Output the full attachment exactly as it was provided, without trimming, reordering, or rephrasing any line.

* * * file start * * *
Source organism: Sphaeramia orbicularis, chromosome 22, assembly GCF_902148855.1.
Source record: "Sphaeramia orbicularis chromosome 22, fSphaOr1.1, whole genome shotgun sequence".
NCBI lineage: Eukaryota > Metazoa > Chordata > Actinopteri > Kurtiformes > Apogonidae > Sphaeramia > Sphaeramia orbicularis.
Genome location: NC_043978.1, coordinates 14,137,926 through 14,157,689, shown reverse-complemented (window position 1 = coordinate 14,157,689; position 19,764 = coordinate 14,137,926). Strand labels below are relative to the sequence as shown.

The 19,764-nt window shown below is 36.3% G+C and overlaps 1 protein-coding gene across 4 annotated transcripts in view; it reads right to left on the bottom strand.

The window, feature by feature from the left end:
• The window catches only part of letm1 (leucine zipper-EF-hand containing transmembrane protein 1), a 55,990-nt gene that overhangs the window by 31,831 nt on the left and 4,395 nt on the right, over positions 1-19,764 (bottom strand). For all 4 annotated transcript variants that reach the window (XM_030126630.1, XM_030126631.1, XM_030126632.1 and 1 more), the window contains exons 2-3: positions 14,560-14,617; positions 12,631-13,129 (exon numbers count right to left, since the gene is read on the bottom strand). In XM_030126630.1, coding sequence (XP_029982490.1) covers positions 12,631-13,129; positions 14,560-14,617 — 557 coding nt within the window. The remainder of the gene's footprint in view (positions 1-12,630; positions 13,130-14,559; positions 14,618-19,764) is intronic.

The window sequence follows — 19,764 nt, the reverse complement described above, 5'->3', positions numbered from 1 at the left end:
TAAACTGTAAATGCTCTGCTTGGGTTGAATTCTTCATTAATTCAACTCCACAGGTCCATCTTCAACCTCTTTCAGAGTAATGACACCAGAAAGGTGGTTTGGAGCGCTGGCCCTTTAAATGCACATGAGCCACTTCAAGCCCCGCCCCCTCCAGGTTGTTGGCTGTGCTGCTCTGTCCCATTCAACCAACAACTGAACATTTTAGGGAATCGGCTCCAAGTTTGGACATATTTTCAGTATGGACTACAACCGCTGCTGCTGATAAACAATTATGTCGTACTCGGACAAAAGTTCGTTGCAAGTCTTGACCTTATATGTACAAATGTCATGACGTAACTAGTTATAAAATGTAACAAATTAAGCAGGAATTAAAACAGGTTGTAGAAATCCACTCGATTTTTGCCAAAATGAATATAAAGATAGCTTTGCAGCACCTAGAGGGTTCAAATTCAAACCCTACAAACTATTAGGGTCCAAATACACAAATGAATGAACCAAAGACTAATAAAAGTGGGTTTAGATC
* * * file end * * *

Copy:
Source organism: Sphaeramia orbicularis, chromosome 22, assembly GCF_902148855.1.
Source record: "Sphaeramia orbicularis chromosome 22, fSphaOr1.1, whole genome shotgun sequence".
NCBI lineage: Eukaryota > Metazoa > Chordata > Actinopteri > Kurtiformes > Apogonidae > Sphaeramia > Sphaeramia orbicularis.
Genome location: NC_043978.1, coordinates 14,137,926 through 14,157,689, shown reverse-complemented (window position 1 = coordinate 14,157,689; position 19,764 = coordinate 14,137,926). Strand labels below are relative to the sequence as shown.

The 19,764-nt window shown below is 36.3% G+C and overlaps 1 protein-coding gene across 4 annotated transcripts in view; it reads right to left on the bottom strand.

The window, feature by feature from the left end:
• The window catches only part of letm1 (leucine zipper-EF-hand containing transmembrane protein 1), a 55,990-nt gene that overhangs the window by 31,831 nt on the left and 4,395 nt on the right, over positions 1-19,764 (bottom strand). For all 4 annotated transcript variants that reach the window (XM_030126630.1, XM_030126631.1, XM_030126632.1 and 1 more), the window contains exons 2-3: positions 14,560-14,617; positions 12,631-13,129 (exon numbers count right to left, since the gene is read on the bottom strand). In XM_030126630.1, coding sequence (XP_029982490.1) covers positions 12,631-13,129; positions 14,560-14,617 — 557 coding nt within the window. The remainder of the gene's footprint in view (positions 1-12,630; positions 13,130-14,559; positions 14,618-19,764) is intronic.

The window sequence follows — 19,764 nt, the reverse complement described above, 5'->3', positions numbered from 1 at the left end:
TAAACTGTAAATGCTCTGCTTGGGTTGAATTCTTCATTAATTCAACTCCACAGGTCCATCTTCAACCTCTTTCAGAGTAATGACACCAGAAAGGTGGTTTGGAGCGCTGGCCCTTTAAATGCACATGAGCCACTTCAAGCCCCGCCCCCTCCAGGTTGTTGGCTGTGCTGCTCTGTCCCATTCAACCAACAACTGAACATTTTAGGGAATCGGCTCCAAGTTTGGACATATTTTCAGTATGGACTACAACCGCTGCTGCTGATAAACAATTATGTCGTACTCGGACAAAAGTTCGTTGCAAGTCTTGACCTTATATGTACAAATGTCATGACGTAACTAGTTATAAAATGTAACAAATTAAGCAGGAATTAAAACAGGTTGTAGAAATCCACTCGATTTTTGCCAAAATGAATATAAAGATAGCTTTGCAGCACCTAGAGGGTTCAAATTCAAACCCTACAAACTATTAGGGTCCAAATACACAAATGAATGAACCAAAGACTAATAAAAGTGGGTTTAGATC